E-mail this

  • Home

  • Search
  • Send Comments
  • What's New
  • Hottest 25
      Legends

  • Odd News
  • Glossary
  • FAQ

  • Autos
  • Business
  • Cokelore
  • College
  • Computers

  • Crime
  • Critter Country
  • Disney
  • Embarrassments
  • Food

  • Glurge Gallery
  • History
  • Holidays
  • Horrors
  • Humor

  • Inboxer Rebellion
  • Language
  • Legal
  • Lost Legends
  • Love

  • Luck
  • Media Matters
  • Medical
  • Military
  • Movies

  • Music
  • Old Wives' Tales
  • Photo Gallery
  • Politics
  • Pregnancy

  • Quotes
  • Racial Rumors
  • Radio & TV
  • Religion
  • Risqué Business

  • Science
  • September 11
  • Sports
  • Titanic
  • Toxin du jour

  • Travel
  • Weddings

  • Message Archive
 
Home --> Horrors --> Contaminated Food --> A Fair Shake

A Fair Shake

Claim:   McDonald's beverages contain yucky non-food substances.

Status:   False.

Examples:

[Collected on the Internet, 1997]

Supposedly, McDonalds restaurants (at least in this area) don't make their Milkshakes out of any sort of dairy product, that's why the menus call them "shakes" and not "milkshakes." (I saw this myself, so I know this, at least, is true). She (the sister of the friend of the friend) can verify that they aren't made of dairy stuff because she's lactose intolerant and can drink them without any bad side effects (except the usual McD's vague-feeling-of-illness, but that doesn't count.)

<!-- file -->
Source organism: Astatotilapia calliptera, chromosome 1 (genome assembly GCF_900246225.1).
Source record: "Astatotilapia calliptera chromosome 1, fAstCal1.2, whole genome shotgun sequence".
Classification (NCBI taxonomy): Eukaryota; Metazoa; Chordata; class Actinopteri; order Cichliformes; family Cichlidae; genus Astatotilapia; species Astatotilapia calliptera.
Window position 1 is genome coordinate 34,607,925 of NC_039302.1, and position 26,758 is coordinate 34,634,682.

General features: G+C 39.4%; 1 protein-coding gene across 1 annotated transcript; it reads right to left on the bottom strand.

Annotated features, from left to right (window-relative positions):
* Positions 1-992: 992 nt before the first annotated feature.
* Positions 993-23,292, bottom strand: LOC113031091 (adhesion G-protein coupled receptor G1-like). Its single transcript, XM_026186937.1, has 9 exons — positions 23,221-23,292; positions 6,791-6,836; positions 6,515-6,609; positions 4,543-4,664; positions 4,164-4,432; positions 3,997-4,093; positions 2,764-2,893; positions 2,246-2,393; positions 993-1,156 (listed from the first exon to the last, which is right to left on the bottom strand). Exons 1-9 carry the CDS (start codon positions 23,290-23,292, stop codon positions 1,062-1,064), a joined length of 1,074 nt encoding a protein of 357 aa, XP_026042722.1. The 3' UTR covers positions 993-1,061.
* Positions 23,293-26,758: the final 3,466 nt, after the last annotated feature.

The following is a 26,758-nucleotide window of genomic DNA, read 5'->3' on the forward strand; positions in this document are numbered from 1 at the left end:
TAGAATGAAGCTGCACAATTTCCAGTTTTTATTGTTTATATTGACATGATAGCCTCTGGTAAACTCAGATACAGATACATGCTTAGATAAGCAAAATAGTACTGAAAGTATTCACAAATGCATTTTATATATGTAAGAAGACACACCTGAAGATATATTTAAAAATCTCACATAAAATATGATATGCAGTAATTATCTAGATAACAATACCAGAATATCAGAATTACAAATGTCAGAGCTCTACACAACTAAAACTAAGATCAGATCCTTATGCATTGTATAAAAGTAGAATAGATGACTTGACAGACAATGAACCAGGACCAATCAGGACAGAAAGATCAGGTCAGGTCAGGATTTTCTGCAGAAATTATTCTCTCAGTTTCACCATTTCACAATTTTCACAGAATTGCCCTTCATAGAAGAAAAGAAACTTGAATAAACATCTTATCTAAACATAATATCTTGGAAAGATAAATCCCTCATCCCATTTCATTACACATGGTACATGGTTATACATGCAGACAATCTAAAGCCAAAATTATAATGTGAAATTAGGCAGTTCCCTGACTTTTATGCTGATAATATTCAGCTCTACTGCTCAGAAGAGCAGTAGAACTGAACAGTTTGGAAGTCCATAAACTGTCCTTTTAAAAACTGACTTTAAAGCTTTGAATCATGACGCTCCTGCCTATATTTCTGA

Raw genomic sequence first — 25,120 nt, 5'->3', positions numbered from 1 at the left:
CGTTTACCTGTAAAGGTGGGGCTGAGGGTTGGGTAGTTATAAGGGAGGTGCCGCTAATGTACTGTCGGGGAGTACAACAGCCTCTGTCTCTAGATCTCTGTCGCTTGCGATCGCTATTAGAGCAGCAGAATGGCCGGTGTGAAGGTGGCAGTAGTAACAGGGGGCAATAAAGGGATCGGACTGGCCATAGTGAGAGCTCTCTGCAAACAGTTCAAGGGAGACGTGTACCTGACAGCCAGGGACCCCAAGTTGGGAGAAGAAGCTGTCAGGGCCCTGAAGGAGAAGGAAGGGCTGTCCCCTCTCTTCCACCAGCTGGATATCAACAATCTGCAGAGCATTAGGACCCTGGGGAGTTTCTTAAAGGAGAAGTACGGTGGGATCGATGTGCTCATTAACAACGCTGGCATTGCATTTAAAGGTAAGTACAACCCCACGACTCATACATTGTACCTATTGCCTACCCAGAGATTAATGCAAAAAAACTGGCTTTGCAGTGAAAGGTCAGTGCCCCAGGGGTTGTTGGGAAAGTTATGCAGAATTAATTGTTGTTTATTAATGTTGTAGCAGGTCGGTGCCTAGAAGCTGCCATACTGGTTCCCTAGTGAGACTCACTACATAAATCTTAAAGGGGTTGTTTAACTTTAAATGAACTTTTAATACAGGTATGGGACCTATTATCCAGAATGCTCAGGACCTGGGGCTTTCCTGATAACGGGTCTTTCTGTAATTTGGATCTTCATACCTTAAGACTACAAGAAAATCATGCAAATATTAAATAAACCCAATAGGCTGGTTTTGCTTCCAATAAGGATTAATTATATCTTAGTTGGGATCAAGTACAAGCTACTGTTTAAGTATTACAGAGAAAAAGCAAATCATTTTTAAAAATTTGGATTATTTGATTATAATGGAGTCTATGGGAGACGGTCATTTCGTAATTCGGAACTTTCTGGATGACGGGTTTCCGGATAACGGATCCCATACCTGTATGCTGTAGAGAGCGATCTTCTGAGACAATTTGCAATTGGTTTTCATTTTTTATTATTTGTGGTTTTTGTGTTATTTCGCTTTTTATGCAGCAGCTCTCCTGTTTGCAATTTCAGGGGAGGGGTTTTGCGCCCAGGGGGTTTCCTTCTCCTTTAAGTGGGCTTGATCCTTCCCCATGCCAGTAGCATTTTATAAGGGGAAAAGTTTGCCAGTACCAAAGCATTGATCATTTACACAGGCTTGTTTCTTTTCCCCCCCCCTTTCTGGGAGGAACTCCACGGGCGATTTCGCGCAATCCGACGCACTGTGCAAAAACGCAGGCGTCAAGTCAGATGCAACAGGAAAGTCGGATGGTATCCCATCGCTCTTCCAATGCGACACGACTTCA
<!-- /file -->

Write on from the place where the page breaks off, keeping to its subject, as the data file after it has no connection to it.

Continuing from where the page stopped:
[Collected on the Internet, 1997]

don't know about now, but it is apparently true that in the 70s (I think) that McDonald's did use a non milk shake, and used to use styrofoam balls as a filler (they pass right through you, I guess), but they stopped after people who actually didn't drink their shakes right away and examined the left-over goop realized it and complained like crazy.
 

[Collected on the Internet, 1999]

The fast food restraunt mcdonalds serves mcflurries that contain feathers, there was a girl who went to mcdonalds and ordered a mcflurry and then almost died because she is really allergic to bird feathers, and so they traced all the food that she had eaten and then they phoned the head office of mcdonalds and they found out what was really in the mcflurries.
 

[Collected on the Internet, 2000]

Regarding your item on McDonalds and cow eyeballs, I think the intended connection was between the use of the eyeball fluid as a thickener for milkshakes rather than as filler.
 

[Collected on the Internet, 1996]

have now heard from three different sources this little gem: McDonalds' apple pies contain no apple. Instead they are made out of potatoes or pears + flavouring.